Acceptance and Commitment Therapy vs spiritual event-horizon

Matthew asked about Acceptance and Commitment Therapy (ACT) in relation to my recent posts on acceptance.

I heard about ACT roughly two years ago, as an emerging alternative to Cognitive Behavioural Therapy (CBT). Here an article about ACT helpfully describes the differences between CBT, psychotherapy, and ACT:

Imagine the situation for the client who says, “I feel so anxious about going out on a date. I’m so afraid that I won’t have anything to say, or that I’ll say something really dumb.” Through the use of CBT techniques we, as counsellors, could help the client dispute the negative beliefs that she is a poor conversationalist or a boring date, replacing her anxious thoughts with positive, affirming ones, such as that she is interesting, good at conversation, or a worthy social companion.

Through longer, psychotherapeutic processes, we could help her to discover the experiences in her past (probably early childhood) which created the sense of her as socially inept. Psychotherapy takes a long time, however, and even when the effect of past history on present experience becomes known, there is still the “war of words” as the various voices within her – the critical ones and the affirming ones – clamour for attention.

The ACT principle of expansion/acceptance works differently. It would ask the client to imagine that she is about to go out on a date. She would then be instructed to scan her body, observing where she felt the anxiety most intensely. Let’s say that she reports that she experiences a huge lump in her throat. She might be then asked to observe the sensation of the lump as if she were a scientist who had never seen anything like it before: to notice the shape, weight, vibration, temperature, pulsation, and other aspects of it. She would be invited to breathe into the lump, making room for it, allowing it to be there (even though we would be highly empathetic in understanding that she did not like it or want it there!).

There’s more to ACT than just the acceptance component, but from descriptions such as those above I suspect it is aiming at the same kind of practice I’ve described as acceptance.

I haven’t undergone ACT, so I’m not in a position to recommend it, or criticise it. But I wonder how it manages the paradox of acceptance and change. On a therapeutic level, ACT must promise certain beneficial outcomes for its patients. In my experience, such promises are the biggest obstacle to practicing acceptance.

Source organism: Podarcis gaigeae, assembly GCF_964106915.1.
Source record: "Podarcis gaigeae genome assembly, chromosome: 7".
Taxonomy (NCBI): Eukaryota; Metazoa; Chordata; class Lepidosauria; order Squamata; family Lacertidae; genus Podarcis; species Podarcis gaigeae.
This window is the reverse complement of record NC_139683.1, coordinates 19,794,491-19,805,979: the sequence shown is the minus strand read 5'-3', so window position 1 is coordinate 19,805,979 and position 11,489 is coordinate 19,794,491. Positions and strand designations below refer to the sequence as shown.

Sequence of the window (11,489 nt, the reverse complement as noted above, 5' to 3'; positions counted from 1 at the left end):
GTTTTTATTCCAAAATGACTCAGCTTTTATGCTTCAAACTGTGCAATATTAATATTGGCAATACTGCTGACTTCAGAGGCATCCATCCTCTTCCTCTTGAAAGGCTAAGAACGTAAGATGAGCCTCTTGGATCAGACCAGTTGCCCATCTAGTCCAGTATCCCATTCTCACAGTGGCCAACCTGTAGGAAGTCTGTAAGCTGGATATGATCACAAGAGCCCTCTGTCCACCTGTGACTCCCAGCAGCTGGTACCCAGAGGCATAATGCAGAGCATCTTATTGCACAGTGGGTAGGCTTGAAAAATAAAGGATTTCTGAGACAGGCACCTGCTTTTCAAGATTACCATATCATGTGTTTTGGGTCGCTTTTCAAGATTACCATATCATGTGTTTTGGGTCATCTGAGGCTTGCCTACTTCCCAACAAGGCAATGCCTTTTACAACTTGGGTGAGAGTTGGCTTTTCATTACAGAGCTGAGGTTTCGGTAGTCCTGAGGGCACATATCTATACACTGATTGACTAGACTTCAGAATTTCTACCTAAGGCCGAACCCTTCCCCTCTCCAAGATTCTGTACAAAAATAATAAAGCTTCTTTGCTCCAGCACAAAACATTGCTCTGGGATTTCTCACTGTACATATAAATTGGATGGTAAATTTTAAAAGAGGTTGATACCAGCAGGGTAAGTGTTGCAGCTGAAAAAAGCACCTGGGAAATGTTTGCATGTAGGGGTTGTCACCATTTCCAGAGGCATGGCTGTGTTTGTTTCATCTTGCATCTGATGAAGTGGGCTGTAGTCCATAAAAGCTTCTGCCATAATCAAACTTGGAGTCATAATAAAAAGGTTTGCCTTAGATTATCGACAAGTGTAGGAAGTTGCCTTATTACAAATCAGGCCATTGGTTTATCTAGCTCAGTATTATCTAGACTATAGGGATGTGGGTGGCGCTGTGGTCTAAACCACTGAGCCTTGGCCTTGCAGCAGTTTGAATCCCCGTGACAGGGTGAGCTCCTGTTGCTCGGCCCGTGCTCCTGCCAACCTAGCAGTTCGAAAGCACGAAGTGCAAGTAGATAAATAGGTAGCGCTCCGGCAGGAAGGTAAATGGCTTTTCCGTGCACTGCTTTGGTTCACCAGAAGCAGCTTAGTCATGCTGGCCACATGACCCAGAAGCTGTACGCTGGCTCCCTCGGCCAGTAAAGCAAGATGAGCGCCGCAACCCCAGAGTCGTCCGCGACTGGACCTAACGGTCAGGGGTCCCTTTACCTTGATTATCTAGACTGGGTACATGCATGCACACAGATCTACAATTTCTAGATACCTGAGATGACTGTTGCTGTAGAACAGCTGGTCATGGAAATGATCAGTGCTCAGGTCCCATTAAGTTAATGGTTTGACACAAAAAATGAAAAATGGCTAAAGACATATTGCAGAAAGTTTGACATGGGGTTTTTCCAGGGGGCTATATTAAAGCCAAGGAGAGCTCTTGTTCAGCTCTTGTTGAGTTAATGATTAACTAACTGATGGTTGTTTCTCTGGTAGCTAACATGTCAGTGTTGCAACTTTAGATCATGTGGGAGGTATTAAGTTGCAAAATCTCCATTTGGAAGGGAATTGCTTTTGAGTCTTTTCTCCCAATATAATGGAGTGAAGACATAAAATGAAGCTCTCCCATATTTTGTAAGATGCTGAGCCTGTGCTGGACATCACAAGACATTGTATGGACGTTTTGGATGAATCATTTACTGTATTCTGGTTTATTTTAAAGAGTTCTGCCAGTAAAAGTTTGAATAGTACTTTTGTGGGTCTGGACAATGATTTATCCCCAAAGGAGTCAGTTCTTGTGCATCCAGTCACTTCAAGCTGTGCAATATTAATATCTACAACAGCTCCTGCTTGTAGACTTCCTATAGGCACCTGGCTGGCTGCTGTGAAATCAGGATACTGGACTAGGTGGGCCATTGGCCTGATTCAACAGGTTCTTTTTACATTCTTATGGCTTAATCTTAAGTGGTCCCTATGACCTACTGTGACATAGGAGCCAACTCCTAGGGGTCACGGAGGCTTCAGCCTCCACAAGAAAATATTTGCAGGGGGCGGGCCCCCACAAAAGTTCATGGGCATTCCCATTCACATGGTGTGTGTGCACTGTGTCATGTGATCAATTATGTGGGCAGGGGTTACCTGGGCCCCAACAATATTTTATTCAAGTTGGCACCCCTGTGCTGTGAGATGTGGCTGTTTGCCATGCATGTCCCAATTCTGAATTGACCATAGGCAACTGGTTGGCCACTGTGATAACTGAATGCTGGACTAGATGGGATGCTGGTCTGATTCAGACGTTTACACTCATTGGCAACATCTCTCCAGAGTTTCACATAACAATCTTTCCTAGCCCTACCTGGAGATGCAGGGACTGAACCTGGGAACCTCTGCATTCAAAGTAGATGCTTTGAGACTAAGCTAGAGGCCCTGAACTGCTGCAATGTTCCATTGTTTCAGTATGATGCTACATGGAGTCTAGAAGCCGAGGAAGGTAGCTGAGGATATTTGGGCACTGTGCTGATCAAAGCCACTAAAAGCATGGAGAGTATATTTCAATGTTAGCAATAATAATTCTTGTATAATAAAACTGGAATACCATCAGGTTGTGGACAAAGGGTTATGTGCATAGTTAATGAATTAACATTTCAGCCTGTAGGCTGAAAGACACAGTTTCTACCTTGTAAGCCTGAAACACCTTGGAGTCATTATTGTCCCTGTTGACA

I tried acceptance and mindfulness techniques in the past, but with the benefit of hindsight I can see that those efforts were fixated on change rather than acceptance. The net result was that despite repeated efforts to ‘accept’ reality, I was still motivated by the desire for change, for a different reality. For example, the article above states:

By opening up and allowing them [unpleasant thoughts and feelings] to come and go without struggling with them, running from them, or giving them undue attention, we find that they bother us much less. They also move on more quickly, instead of hanging around and bothering us

This is precisely the kind of promise I would have clung to in the past, and attempts to ‘accept’ in such a way would be rendered fruitless by the underlying desire for change.

Perhaps this is a personal quirk, or I may be an extreme case. Or maybe an astute ACT therapist would recognise the contradiction in my efforts.

I can only speak for my own experience, and in that case the therapeutic aspect of acceptance seems accidental. The more significant motive for accepting my reality is simply that there is nothing else I can do about it.

Going a little deeper, I am my reality and my reality is me. Somehow, my reality has begun to shift in a way that is best described as acceptance. And the more I accept my reality, the more evident it becomes that nothing has really changed except my reaction to it.

Take the simplest example: people often tell me that I think too much, and in the beginning I struggled to think less. Later I struggled to understand the causes of my overthinking. Later still I tried to justify my overthinking in some terms that would be meaningful to normal people (‘underthinkers’?).

Now, as this acceptance thing slowly takes root in my mind, I’m gradually realising I can simply say “yes, I overthink everything.” I can accept it, without that acceptance implying any obligation to change, any further shame or humiliation, any loss of self.

Of course, if I’d sought that outcome in the beginning I’d have turned it into a struggle.


5 thoughts on “Acceptance and Commitment Therapy vs spiritual event-horizon